EmmaLee: A Happy Healthy Senior with Canine Cognitive Disorder

by Wenda
(St. Catharines, Ontario Canada)

EmmaLee was 16 in June 2013 and although she sleeps a lot she is also quite perky when she is up. She will still chase squirrels and runs up and down stairs. Her hearing is not good at all but her sight is still there.

She is so loving and has never caused me any problems.
She was diagnosed with Canine Cognitive disorder (Alzheimer’s) in September 2012 but she is on meds and vitamins and rebounded at least 95%.
She is my best friend.

Our Answer

Wenda, even though you didn’t really ask a question you gave us such a great opportunity to talk about older dogs and Canine Cognitive Disorder. First, I hope anyone who’s considering adopting a rescue dog will read your lovely tribute to EmmaLee. Too many senior dogs go without homes because people are understandably hesitant to take on the potential health problems of a senior. Sharing how EmmaLee is still enjoying her life and still contributing to the quality of yours is inspiring. And yes, older Shih Tzus may have a few problems like hearing or sight loss and they may move a little slower than they once did but these little cuddlebugs still have a lot of love to share and make great pets for an adult home.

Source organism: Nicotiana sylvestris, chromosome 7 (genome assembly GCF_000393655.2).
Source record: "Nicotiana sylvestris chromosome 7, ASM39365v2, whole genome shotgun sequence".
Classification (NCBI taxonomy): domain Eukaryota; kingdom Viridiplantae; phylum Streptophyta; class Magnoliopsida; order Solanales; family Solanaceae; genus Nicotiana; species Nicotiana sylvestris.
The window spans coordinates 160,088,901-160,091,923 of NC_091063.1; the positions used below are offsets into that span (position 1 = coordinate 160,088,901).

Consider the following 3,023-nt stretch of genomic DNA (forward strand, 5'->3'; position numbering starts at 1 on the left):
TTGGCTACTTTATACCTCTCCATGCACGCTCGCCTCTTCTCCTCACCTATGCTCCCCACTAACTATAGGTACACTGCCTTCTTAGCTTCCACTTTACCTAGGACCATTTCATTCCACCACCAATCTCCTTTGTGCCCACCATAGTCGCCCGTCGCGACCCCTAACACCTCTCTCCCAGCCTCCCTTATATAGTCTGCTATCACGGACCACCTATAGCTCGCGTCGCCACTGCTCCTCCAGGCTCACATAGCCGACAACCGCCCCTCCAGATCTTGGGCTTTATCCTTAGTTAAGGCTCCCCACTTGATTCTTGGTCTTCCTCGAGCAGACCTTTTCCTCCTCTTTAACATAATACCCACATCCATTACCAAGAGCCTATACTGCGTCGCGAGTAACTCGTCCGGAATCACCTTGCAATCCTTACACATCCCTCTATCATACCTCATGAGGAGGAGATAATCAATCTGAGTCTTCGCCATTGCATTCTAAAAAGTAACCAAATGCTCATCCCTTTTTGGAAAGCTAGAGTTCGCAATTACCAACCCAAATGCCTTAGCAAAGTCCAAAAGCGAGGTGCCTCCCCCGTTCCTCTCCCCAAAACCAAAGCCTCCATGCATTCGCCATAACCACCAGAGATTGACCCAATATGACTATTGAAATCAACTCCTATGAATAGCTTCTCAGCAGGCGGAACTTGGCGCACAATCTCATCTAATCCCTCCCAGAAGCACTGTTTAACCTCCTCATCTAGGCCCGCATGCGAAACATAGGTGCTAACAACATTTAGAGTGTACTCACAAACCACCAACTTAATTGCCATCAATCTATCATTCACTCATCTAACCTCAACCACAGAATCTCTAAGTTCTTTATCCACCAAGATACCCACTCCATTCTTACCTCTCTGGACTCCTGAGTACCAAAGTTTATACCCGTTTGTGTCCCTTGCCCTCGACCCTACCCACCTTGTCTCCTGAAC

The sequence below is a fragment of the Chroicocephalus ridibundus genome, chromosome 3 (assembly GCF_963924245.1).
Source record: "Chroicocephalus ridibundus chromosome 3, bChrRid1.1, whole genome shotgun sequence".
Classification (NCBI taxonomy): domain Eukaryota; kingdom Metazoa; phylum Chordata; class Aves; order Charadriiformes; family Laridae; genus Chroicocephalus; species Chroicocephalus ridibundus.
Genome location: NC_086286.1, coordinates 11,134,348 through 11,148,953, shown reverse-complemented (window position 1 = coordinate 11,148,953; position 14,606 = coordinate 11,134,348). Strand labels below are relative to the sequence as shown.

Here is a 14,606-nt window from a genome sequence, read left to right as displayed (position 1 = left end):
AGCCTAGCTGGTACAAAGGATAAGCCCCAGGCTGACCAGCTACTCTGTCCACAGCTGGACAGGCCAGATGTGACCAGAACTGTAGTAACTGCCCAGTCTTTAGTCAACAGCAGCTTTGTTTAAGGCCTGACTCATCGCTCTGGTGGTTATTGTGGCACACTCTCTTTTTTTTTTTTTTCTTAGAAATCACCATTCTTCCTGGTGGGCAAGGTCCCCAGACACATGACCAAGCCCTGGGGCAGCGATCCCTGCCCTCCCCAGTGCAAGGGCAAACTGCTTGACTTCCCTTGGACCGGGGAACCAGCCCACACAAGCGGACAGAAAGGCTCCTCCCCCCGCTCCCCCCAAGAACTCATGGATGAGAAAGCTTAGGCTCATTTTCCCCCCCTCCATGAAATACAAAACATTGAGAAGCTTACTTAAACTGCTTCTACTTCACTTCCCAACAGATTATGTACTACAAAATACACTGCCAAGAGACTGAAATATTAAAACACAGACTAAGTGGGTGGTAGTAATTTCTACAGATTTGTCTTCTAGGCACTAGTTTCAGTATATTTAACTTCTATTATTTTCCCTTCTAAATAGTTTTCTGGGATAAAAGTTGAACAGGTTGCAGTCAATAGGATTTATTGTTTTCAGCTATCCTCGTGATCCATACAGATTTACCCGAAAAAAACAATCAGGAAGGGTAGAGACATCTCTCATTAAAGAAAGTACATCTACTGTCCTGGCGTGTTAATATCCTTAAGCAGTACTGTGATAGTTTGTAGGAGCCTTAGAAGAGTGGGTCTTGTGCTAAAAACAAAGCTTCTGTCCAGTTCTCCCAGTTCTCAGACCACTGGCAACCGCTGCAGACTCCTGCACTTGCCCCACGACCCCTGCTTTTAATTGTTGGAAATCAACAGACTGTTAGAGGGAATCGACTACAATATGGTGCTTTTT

Remember, Shih Tzus are generally a healthy breed with few hereditary problems, but a dog can develop health problems at any age. At least with an older dog there probably won’t be too many surprises!

Cognitive Canine Disorder

The Pet Health Network compares Cognitive Canine Disorder to Alzheimer’s disease in humans. It typically affects older dogs and starts gradually. It’s easy to dismiss some of the early symptoms of CCD as “just getting older,” but diagnosis is important. If your senior dog is experiencing any of the following symptoms, get her to the vet:

  • Aimless wandering
  • Difficulty finding her way around in a new environment
  • Anxious behaviors (panting, barking, whining, destructive chewing, obsessive licking)
  • Accidents in the house
  • Appearing confused or disoriented
  • Doesn’t seem to hear or see well
  • Loss of appetite
  • Doesn’t seem to recognize people or objects that should be familiar

What Can You Do?

As Wenda mentioned, medication vastly improved her dog’s life and relieved many of her CCD symptoms. Just accepting your dog’s behavioral changes as an inevitable part of aging may be robbing them of happy, healthy golden years. Your dog’s veterinarian can run a series of non-invasive tests to learn exactly what’s going on with her. If CCD is diagnosed, drug therapy, antioxidant treatments, lifestyle modifications and exercises for mental stimulation may alleviate many of her cognitive problems.

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